Shares of Israeli companies whose values have soared due to their bitcoin-based current or planned operations plunged Tuesday after securities regulator Shmuel Hauser said such companies would not be included in any Tel Aviv Stock Exchange indexes.
That does not mean they should be banned from trading, he added.
“We won’t let companies whose value is based on the value of bitcoin to be included in the Tel Aviv Stock Exchange indexes. We’ll consider whether we won’t let bitcoin in its various costumes and similar currencies enter through the back door to trading on the exchange, until an appropriate regulatory framework is found for these kinds of financial products,” he said Tuesday.
Hauser, the chairman of the Israel Securities Authority, mentioned Natural Resource Holdings, whose shares have soared some 5,000% the past few months, to a market cap of 59 million shekels ($16.6 million), since it said it would shift its focus from mining for gold and iron to “mining” cryptocurrencies.
The share price was down 47% in Tuesday trade.
Hauser was also referring to former gaming company Fantasy Networks, whose share was down 27% Tuesday.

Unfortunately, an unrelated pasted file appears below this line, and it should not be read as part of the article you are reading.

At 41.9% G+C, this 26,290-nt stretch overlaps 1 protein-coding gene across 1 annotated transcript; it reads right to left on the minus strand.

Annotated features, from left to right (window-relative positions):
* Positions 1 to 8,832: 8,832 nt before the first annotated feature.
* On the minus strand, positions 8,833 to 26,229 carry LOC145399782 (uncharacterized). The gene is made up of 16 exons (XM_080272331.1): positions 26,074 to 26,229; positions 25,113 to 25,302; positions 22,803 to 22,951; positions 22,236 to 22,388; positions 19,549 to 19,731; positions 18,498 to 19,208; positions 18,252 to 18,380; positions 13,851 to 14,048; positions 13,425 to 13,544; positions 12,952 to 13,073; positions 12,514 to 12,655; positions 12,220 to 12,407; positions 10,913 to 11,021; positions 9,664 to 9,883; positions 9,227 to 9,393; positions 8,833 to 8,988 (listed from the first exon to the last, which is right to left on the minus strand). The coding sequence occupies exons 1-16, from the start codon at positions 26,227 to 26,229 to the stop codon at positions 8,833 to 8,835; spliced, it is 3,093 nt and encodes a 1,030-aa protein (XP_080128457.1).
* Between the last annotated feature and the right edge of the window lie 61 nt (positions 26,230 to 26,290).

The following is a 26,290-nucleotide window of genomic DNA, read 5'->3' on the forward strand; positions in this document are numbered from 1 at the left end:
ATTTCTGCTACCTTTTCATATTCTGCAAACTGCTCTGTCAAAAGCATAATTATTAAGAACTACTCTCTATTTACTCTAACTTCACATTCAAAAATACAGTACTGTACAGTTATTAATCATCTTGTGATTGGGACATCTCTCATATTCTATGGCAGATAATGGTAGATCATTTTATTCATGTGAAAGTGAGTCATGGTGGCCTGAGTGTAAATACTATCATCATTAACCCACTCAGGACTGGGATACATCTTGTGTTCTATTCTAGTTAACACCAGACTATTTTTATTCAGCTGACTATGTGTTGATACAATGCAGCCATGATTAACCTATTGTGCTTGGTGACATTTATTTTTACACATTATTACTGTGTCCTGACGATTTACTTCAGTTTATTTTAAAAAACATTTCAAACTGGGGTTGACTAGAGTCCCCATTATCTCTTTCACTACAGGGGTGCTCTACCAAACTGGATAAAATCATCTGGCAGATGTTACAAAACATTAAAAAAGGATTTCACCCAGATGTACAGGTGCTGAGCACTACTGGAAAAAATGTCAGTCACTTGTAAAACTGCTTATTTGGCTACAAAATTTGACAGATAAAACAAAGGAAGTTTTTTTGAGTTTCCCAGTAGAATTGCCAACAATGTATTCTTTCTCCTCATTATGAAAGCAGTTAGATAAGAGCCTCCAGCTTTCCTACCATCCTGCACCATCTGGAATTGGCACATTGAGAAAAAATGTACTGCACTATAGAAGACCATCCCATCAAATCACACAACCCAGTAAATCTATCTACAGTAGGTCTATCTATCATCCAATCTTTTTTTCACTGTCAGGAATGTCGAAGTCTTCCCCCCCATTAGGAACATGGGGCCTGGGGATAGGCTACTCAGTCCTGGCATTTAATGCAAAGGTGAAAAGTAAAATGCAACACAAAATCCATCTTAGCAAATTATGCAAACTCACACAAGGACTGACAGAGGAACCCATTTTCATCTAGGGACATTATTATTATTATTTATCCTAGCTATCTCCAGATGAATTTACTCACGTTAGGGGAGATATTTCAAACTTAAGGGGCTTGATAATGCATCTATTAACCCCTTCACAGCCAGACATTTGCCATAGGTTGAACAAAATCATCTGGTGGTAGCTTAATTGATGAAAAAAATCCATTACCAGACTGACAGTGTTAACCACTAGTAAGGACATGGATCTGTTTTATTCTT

Hauser said in a speech there was a need for a suitable regulatory framework for such instruments given that the global market value of all digital currencies grew in 2017 to $300 billion from $18 billion.
After the speech, Hauser sent an official letter to TASE CEO Itai Ben Ze’ev, instructing him to block trade in these companies until legislation is drafted on the matter.
Bitcoin was quoted at $16,390 on the Luxembourg-based Bitstamp exchange, down 0.5%. The world’s best-known cryptocurrency hit a record price of $17,270 Monday, registering a near 20-fold increase for the year.
“Bitcoin ... seems to be out of control,” Hauser said, noting its price had characteristics of the technology bubble at the beginning of the millennium.
“There isn’t any information on supply and demand, and whether anyone is in control of that supply and demand,” he said. “That does not mean that bitcoins or alike are not to be considered, but it does mean that it should be examined at the country level by all regulators.”
Underscoring the concern, Fantasy Networks this week said it was studying the possibility of operating in the blockchain field — the technology underpinning cryptocurrencies — tripling its share price.
“Blockchain is a legitimate technology that will be a part of our lives,” said Hauser, who will step down next month after six and a half years as head of the ISA. “We will adopt it and it will enable us to lower costs for investors.”
He said there needs to be a reevaluation of regulatory schemes in financial technologies — including crowdfunding, robot trading and trading platforms — since securities laws were enacted years ago.
Hauser and other ISA officials are concerned that the Israeli companies in the binary options industry, which was recently banned, will switch into bitcoin operations. The binary options industry has been accused of defrauding thousands of investors who in effect bought into gambling schemes.
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